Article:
Monday, December 17, 2007

last few days of term

Current work: Medical Christmas Duo
Listening to: Christmas compilation
Reading: various obscure antiquarian books [aka pure bliss - officially I suppose this is work, but this is the stuff of my heart]

Busy weekend. DH was working for a lot of it, so I was either helping with homework or working on nonfiction (which can survive interruptions relatively unscathed!). Also had lovely 'early Christmas' with Ali and Martin.

Have put the structure of my new nonfiction in place and sorted out which pics I still need to take (two new, one to be redone, three to borrow if they exist). Have also been checking Google books (which is wonderful if the books you want are on ‘full view’, and highly frustrating if they’re ‘snippet view’ – particularly the stuff that’s been out of print for over 100 years, sigh). The books I bought last summer (the eye-wateringly expensive ones) have been earning their keep. And there’s just something about handling books that are 200 years old (give or take ten years). For me, this is why digital media can never completely replace the original: sensory deprivation. The feel of the binding, the weight of the book in your hand, etc etc.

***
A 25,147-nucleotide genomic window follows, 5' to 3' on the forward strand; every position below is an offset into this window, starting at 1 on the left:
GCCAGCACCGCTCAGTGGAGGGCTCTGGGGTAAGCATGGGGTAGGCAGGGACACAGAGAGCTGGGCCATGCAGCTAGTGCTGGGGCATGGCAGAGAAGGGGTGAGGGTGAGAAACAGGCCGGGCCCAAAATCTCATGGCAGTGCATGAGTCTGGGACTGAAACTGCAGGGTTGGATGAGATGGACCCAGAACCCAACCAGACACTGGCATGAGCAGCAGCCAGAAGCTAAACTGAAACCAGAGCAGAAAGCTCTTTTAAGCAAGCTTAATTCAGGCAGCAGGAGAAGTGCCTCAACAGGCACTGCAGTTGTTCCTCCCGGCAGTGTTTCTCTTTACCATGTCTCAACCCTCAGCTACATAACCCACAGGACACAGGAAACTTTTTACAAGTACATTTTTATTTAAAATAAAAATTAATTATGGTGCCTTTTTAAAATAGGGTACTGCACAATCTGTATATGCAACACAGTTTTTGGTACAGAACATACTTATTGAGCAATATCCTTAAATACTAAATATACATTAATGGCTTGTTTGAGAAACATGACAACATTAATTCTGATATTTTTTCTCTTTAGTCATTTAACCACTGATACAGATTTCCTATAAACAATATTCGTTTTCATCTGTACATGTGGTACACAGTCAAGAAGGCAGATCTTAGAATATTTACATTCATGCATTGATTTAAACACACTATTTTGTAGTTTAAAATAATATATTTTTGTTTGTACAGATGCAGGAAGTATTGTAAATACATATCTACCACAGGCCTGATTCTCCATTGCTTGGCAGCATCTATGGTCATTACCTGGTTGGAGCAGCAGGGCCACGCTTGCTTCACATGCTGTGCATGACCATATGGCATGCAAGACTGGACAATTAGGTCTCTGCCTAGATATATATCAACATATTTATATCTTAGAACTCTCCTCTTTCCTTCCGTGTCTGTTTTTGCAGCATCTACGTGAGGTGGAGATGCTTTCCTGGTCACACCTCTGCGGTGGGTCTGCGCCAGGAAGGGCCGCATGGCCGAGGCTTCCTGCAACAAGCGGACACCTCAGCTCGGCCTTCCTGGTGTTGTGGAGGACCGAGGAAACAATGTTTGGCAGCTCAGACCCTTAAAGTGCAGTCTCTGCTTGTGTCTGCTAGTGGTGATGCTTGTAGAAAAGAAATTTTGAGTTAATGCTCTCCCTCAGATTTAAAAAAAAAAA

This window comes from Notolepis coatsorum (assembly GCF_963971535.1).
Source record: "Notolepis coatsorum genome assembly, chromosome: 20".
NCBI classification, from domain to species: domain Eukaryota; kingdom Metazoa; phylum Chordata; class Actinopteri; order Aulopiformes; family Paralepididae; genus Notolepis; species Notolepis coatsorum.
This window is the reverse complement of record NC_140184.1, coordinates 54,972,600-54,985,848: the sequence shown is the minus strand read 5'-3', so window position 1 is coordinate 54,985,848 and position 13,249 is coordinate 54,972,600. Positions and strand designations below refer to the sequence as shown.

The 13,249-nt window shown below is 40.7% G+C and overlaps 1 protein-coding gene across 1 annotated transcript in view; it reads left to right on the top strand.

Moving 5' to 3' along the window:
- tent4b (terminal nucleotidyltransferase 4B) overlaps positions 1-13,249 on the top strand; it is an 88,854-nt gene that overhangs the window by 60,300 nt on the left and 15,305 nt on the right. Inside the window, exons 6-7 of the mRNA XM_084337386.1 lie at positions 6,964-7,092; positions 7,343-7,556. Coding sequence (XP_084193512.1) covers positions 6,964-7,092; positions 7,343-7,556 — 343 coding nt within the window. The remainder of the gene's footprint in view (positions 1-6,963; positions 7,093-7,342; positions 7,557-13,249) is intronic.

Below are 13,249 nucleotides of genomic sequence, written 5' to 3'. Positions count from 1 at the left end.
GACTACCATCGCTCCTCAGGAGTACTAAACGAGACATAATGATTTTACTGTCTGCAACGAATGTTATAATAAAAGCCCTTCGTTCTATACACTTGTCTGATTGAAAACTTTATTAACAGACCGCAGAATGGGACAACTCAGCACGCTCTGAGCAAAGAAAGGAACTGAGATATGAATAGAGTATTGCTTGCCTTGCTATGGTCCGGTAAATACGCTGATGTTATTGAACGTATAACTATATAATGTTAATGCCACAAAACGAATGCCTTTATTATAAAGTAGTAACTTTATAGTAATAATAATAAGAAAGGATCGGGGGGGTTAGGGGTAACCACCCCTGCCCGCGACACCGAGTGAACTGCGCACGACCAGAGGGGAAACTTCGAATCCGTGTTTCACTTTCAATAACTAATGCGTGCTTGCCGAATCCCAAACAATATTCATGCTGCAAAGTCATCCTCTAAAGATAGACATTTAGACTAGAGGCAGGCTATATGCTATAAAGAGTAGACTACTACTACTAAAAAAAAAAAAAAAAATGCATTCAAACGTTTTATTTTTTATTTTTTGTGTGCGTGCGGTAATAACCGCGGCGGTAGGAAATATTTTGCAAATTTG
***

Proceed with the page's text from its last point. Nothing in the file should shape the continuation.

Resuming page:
I have to admit that medieval life is one of my favourite topics so the research (which is my favourite bit of nonfiction anyway) doesn't feel like work. This feels like pure indulgence. No problems reading Middle English, so am enjoying myself thoroughly with source material. (Note to self: you need to learn medieval Latin properly.)

Three more days of school, so I need to really get cracking on my fiction today.

7 comments:

Ray-Anne said...

I can't think how you managed to squeeze so much into the weekend! Research is fantastic, and of course feeds the imagination like nothing else. And I totally agree about the sensory effect of paper and ink.
My mother had some hand wrtten very old recipes noted down with blotty scratchy ink pen or pencil, spotted with fat and gravy. Sadly I have no clue who these women were. It was still great to touch that very personal link to the past.
Best of luck with the fiction.
:-)

Jan Jones said...

And, ah, just when are you going to learn medieval Latin, pray???

Anonymous said...

Yes, we should all brush up on our medieval latin, really....LOL! Now I really appreciate why everyone calls you Scary Kate! It's not just the book output or all the other stuff the SDP keep an eye on, it's medieval Latin!!!!

Nicolette

Kate Hardy said...

Ray-Anne - because I'm Scary *g* - seriously, those recipes sound fabulous. I'm fascinated by old recipes and I, ahem, have a few 'period recipe' books. (I want some originals, but if I'm going to be a bad puppy with antiquarian books then I need to reorganise my office.)

Jan - after Easter :o)

Nicolette - it's for research purposes. :o) And I don't tell the SDP everything or they'd break my arms...

Melissa Marsh said...

I am in awe! You can read Middle English? Wow.

Bailey Stewart said...

No, but some of us read the blog ... (tapping foot)

By all means, throw in medieval latin while you're at it ... *gg*

I love the feel and smell of the printed word. And I love old books.

Kate Hardy said...

Melissa - officially, I started at A level when we did Chaucer. But I was messing about with it before then as I was interested in Malory.

Bailey - :o)